Note: This essay was recently published in Amerikastudien/American Studies, as part of a Forum on Digitization, Digital Humanities, and American Studies. The essay carries a CC BY-NC-ND 4.0 license.


Elsevier, Taylor & Francis, Springer Nature, Wiley, and SAGE: Many researchers know that the five giant firms publish most of the world’s scholarship. Fifty years of acquisitions and journal launches have yielded a stunningly profitable oligopoly, built up from academics’ unpaid writing-and-editing labor. Their business is a form of IP rentiership—collections of title-by-title prestige monopolies that, in the case of Nature or The Lancet, underwrite a stable of spinoff journals on the logic of the Hollywood franchise.

Less well-known is that Elsevier and its peers are layering a second business on top of their legacy publishing operations, fueled by data extraction. They are packaging researcher behavior, gleaned from their digital platforms, into prediction products, which they sell back to universities and other clients. Their raw material is scholars’ citations, abstracts, downloads, and reading habits, repurposed into dashboard services that, for example, track researcher productivity. Elsevier and the other oligopolist firms are fast becoming, in other words, surveillance publishers (Pooley). And they are using the windfall profits from their existing APC-and-subscription business to finance their moves into predictive analytics.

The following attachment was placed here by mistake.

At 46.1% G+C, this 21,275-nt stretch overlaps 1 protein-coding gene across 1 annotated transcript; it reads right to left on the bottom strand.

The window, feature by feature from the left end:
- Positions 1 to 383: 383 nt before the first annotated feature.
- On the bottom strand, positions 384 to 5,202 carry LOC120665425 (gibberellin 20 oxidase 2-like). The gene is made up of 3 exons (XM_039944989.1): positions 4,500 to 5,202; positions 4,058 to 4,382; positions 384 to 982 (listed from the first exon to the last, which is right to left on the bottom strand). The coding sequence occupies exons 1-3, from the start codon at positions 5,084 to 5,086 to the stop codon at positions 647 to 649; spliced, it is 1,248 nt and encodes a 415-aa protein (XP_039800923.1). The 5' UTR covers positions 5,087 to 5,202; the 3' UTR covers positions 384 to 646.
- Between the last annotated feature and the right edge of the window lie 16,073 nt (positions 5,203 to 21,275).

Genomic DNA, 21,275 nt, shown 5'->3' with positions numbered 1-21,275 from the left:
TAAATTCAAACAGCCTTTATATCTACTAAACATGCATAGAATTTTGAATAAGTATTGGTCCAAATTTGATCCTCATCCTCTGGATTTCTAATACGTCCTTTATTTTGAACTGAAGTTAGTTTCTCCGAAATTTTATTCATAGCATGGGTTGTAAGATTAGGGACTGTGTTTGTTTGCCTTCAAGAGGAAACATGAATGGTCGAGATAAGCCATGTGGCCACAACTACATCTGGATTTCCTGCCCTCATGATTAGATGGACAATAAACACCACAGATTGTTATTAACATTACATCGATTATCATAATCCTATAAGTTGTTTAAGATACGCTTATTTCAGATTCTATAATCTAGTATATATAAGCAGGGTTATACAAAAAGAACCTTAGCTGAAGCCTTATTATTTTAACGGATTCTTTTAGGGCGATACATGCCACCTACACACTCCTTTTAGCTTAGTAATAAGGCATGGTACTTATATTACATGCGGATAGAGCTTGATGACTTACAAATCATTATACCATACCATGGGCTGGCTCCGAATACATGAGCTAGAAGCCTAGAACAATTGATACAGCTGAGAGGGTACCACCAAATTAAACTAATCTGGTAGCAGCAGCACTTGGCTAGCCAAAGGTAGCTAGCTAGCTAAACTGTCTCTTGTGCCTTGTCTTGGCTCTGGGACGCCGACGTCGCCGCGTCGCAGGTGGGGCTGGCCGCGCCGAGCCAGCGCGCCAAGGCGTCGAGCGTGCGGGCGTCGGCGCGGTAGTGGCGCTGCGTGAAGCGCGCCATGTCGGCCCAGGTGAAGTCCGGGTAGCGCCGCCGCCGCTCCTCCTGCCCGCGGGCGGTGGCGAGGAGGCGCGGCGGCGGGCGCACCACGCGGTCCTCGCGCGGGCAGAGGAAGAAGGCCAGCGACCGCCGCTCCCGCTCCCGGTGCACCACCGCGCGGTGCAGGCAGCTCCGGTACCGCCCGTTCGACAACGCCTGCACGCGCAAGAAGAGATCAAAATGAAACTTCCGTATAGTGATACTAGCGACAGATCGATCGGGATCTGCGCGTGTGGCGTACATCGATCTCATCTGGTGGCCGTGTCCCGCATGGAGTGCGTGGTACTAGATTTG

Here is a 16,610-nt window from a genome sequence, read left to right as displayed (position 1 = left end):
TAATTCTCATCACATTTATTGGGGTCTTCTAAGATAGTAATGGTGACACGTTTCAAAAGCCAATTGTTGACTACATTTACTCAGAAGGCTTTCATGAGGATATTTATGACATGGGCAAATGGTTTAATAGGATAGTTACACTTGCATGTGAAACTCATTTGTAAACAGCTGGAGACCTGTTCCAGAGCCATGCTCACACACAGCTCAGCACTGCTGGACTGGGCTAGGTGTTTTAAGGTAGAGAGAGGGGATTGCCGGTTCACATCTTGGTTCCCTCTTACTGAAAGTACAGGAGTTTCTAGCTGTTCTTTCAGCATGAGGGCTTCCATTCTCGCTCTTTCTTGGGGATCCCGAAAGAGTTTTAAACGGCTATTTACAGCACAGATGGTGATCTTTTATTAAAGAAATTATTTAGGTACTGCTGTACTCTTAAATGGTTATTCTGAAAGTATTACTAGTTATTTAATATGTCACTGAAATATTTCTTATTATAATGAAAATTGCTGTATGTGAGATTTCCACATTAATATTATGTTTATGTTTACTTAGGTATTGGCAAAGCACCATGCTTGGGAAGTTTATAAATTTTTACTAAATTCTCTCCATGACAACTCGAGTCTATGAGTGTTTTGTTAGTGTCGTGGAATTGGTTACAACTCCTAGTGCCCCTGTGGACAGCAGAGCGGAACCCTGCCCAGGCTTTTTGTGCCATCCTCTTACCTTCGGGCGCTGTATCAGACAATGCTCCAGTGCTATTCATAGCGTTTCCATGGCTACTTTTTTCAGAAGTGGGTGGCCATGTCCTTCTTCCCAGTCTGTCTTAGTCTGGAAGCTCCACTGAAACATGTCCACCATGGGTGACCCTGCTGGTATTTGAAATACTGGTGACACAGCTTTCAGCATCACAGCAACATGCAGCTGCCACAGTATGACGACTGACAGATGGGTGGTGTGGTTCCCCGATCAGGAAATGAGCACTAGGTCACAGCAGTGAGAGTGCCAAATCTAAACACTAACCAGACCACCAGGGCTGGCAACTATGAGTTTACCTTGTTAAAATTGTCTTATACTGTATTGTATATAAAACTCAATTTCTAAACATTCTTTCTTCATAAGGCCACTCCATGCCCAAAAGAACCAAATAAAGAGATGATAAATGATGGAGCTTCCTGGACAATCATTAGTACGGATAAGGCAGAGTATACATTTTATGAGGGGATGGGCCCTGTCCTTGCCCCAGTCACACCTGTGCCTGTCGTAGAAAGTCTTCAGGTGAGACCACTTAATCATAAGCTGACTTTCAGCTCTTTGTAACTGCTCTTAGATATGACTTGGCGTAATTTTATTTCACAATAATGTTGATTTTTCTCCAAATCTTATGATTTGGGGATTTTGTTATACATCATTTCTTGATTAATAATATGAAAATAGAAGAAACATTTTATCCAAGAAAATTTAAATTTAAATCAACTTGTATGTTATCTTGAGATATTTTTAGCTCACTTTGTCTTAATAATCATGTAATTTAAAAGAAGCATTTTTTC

Elsevier is the farthest along. In 2015, its parent company RELX Group announced its “transformation” from publisher to a “technology, content and analytics-driven business,” adding that the firm is “systematically migrating all of our businesses towards electronic decision tools” (RELX Group, Annual Report 2014 5, 4). By then, Elsevier’s decade-long acquisition binge, up and down the research lifecycle, was already underway. In the past decade, it acquired Pure (2012), Mendeley (2013), Newsflo (2015), SSRN (2016), bepress (2017), Parity Computing (2019), and, in spring 2022, Interfolio, the “Faculty Information System” provider. Together with ScienceDirect, the firm’s web-based journal delivery platform, and Scopus, its citation index, Elsevier has assembled a portfolio of knowledge products that spans lab software to research assessment. These are, in a sense, services with benefits: reference management from Mendeley and journal access from ScienceDirect both furnish scholars’ behavioral data back to Elsevier. The company then sells the processed data back to universities and other clients in the form of “research intelligence,” i. e., prediction products like SciVal and Pure that score researcher impact and productivity.